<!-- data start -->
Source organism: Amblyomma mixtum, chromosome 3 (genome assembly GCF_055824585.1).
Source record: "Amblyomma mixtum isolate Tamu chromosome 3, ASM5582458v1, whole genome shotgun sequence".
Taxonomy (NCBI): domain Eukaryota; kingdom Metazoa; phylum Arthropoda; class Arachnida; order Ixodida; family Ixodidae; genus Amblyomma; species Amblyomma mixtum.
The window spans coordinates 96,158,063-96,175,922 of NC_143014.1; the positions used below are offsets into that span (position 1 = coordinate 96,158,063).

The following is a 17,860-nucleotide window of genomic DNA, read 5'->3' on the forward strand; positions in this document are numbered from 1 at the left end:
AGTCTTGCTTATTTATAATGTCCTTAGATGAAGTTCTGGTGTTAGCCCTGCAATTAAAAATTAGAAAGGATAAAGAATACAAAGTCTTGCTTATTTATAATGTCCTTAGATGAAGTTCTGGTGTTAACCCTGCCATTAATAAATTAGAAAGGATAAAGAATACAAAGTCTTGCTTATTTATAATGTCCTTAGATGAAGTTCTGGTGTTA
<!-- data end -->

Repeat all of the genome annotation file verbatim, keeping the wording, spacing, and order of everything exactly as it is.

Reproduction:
Source organism: Amblyomma mixtum, chromosome 3 (genome assembly GCF_055824585.1).
Source record: "Amblyomma mixtum isolate Tamu chromosome 3, ASM5582458v1, whole genome shotgun sequence".
Taxonomy (NCBI): domain Eukaryota; kingdom Metazoa; phylum Arthropoda; class Arachnida; order Ixodida; family Ixodidae; genus Amblyomma; species Amblyomma mixtum.
The window spans coordinates 96,158,063-96,175,922 of NC_143014.1; the positions used below are offsets into that span (position 1 = coordinate 96,158,063).

The following is a 17,860-nucleotide window of genomic DNA, read 5'->3' on the forward strand; positions in this document are numbered from 1 at the left end:
AGTCTTGCTTATTTATAATGTCCTTAGATGAAGTTCTGGTGTTAGCCCTGCAATTAAAAATTAGAAAGGATAAAGAATACAAAGTCTTGCTTATTTATAATGTCCTTAGATGAAGTTCTGGTGTTAACCCTGCCATTAATAAATTAGAAAGGATAAAGAATACAAAGTCTTGCTTATTTATAATGTCCTTAGATGAAGTTCTGGTGTTA